From what I can gather from some random Russian on YouTube, the culprit of this is often a damaged flex cable (what a shocker). If you read any of the PS2 stuff I've posted, then you know I already hate flex cables with a passion. So, here's what I'll be trying to do to revive this SP:

Seems easy enough, all things considered. If there weren't a million points there, I'd probably just bypass the flex cable altogether. They do use flex cables for a reason, though.

Nintendo doesn't like to make things easy, so they use tri-wing screws in a lot of their products. This means I'll need a tri-wing screw driver. So, that'll be roughly $5 (shipping included) from Nintendo Repair Shop. I'm not too sad about this expense because I'll be able to use it on other Nintendo things I own, instead of just awkwardly forcing the screws out with a flathead.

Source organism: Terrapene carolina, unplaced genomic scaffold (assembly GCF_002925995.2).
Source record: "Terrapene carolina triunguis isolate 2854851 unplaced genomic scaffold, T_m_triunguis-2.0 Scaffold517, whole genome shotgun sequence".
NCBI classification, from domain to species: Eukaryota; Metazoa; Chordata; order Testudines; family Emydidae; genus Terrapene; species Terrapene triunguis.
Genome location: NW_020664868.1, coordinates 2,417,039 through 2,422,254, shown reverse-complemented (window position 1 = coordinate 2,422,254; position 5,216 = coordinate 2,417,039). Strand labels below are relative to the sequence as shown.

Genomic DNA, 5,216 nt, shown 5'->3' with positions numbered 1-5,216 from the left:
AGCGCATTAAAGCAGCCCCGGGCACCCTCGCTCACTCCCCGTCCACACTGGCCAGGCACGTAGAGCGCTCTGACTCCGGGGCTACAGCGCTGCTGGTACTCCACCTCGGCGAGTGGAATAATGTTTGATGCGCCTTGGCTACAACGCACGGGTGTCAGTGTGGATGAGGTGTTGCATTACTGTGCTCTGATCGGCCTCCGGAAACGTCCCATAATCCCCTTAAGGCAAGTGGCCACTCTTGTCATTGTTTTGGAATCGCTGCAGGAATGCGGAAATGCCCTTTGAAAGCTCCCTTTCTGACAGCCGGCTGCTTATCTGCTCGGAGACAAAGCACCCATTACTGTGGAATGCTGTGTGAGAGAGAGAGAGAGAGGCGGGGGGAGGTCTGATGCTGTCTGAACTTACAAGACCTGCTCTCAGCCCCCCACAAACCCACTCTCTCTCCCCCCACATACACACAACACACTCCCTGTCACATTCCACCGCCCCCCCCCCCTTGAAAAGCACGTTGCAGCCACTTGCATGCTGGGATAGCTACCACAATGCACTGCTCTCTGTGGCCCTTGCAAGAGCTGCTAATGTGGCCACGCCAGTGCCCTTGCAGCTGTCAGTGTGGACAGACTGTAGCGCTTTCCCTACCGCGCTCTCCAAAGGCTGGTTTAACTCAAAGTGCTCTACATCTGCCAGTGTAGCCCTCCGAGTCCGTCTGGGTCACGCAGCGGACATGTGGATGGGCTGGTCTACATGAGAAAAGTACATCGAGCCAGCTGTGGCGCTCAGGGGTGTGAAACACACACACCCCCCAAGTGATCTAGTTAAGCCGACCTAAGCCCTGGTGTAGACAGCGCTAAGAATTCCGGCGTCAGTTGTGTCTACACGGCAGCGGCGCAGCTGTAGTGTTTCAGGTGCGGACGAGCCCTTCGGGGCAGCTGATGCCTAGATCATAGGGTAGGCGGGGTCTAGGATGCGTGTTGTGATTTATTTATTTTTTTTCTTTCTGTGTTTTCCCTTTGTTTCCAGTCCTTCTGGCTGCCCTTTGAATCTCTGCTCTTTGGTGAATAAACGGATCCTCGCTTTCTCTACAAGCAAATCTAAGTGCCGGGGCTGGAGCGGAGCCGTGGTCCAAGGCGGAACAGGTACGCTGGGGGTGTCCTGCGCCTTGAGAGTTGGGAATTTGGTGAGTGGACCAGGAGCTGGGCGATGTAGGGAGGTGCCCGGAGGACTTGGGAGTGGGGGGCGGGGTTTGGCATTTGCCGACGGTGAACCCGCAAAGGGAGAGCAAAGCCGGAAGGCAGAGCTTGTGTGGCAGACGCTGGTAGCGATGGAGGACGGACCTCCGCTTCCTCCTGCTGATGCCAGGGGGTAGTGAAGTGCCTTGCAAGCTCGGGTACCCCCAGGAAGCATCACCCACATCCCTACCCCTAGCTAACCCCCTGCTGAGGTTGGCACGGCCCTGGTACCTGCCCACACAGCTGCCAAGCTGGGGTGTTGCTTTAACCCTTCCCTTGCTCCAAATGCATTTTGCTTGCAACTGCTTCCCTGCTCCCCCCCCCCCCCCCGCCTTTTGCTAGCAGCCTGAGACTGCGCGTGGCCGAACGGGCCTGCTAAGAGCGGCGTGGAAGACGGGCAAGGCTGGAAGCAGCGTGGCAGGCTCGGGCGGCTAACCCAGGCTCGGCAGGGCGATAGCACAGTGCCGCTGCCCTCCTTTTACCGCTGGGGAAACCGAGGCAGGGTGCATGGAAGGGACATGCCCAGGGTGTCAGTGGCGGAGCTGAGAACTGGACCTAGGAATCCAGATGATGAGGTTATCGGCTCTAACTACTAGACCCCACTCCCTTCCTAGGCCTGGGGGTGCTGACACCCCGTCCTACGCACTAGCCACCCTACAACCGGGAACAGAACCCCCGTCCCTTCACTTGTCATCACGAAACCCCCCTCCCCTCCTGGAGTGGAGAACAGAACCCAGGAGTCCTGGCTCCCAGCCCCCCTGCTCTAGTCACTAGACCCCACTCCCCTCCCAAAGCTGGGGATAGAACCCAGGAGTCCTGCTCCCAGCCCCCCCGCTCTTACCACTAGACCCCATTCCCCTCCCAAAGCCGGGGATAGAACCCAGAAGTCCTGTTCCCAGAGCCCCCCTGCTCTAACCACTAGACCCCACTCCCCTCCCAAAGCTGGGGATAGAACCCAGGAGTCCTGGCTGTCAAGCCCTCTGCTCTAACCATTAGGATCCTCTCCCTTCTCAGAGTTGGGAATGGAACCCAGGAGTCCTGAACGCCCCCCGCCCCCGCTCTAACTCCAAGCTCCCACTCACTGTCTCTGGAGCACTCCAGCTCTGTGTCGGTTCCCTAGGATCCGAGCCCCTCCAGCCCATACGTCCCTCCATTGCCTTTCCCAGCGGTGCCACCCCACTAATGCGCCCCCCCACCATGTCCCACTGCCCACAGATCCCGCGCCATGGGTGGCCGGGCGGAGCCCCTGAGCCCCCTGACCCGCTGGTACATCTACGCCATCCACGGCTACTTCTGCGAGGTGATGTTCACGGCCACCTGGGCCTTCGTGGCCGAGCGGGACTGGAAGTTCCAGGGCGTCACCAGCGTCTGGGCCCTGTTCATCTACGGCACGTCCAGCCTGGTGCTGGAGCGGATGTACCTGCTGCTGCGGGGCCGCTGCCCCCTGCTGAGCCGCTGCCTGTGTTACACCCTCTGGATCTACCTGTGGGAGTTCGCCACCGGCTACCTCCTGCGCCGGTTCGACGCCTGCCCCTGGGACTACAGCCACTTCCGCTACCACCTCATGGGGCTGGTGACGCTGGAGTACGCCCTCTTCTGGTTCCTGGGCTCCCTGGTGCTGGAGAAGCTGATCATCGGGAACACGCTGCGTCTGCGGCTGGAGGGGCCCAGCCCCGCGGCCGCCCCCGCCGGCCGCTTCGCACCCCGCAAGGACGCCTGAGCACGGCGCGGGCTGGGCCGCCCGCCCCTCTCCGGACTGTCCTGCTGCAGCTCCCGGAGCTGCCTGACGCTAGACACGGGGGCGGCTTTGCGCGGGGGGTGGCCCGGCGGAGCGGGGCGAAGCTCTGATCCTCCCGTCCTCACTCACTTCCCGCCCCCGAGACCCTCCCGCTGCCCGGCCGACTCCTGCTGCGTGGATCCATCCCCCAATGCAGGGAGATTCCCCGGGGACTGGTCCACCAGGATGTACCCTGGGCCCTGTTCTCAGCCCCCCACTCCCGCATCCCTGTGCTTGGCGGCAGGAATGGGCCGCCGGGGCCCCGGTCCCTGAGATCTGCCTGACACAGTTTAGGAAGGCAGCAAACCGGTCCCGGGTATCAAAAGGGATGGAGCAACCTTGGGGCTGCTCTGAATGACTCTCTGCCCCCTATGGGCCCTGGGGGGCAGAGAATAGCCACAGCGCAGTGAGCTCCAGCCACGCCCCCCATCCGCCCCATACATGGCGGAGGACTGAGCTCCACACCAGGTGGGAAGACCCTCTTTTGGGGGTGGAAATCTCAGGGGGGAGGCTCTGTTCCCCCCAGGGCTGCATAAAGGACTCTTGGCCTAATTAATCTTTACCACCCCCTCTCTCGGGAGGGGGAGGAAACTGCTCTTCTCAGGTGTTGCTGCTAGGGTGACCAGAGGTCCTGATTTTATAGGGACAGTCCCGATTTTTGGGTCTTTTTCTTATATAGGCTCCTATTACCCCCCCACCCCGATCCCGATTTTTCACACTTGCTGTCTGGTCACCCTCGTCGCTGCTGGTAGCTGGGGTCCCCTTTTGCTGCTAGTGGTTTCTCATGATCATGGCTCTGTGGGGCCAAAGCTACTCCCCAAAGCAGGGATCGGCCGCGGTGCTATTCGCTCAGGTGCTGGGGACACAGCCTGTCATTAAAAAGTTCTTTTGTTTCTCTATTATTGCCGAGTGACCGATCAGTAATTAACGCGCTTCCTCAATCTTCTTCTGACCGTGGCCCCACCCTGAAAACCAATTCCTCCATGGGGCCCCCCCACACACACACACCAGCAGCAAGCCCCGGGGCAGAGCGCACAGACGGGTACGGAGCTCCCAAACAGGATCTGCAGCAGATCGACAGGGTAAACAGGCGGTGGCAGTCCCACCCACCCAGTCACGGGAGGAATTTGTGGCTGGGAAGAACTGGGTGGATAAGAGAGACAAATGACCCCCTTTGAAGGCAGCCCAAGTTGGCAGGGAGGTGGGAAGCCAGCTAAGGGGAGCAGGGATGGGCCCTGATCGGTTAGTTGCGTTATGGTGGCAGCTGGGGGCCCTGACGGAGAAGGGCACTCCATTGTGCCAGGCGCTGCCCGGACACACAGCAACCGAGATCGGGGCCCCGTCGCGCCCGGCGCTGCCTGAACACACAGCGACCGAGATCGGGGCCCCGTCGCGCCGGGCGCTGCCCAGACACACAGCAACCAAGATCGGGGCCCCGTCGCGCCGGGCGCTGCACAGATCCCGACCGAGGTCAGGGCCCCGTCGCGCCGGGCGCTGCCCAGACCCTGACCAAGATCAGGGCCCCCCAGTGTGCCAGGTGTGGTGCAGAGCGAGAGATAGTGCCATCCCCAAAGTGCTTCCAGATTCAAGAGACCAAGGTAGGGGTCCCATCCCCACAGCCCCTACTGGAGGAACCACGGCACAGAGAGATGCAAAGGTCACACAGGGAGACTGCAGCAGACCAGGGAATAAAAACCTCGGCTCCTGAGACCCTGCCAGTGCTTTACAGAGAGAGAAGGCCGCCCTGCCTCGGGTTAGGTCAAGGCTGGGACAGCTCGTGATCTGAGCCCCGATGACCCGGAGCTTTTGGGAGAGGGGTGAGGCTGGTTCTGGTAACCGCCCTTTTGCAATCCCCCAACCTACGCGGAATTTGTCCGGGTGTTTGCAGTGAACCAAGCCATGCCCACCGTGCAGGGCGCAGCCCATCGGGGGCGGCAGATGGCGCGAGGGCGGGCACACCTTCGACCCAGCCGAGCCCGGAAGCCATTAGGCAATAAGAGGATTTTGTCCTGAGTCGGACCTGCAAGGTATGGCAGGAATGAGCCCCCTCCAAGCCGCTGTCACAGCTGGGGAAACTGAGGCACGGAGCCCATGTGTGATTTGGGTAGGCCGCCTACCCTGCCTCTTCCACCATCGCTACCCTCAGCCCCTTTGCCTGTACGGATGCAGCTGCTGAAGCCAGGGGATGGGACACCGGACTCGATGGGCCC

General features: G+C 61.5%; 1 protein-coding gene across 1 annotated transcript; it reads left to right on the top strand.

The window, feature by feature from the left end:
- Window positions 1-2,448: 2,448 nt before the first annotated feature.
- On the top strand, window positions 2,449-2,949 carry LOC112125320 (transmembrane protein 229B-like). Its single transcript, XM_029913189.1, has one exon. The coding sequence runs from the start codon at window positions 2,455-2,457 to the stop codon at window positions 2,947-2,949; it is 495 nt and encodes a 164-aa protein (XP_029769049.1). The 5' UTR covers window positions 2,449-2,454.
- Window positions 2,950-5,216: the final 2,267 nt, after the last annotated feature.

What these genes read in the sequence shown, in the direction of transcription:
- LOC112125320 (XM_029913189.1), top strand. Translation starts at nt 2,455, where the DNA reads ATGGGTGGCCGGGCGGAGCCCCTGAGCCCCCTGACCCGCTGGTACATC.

I wasn't really sure about this purchase at first since the backlight wasn't working. I couldn't confirm it was an AGS-101 either because someone scratched the sticker off with the model information. Since the white one was apparently only AGS-101 and this is potentially an easy fix, I feel pretty good about it now.

If for some reason I can't fix it, then it'll probably be something I can sell off on eBay for a reasonable price (for what it is) since it's apparently a rare variant of the console.

Since I've already got a soldering iron and other necessary parts to perform this fix, it'll cost me a grand total of about $13.

Friday, January 10, 2014

Replacing the PlayStation 2 Slim Laser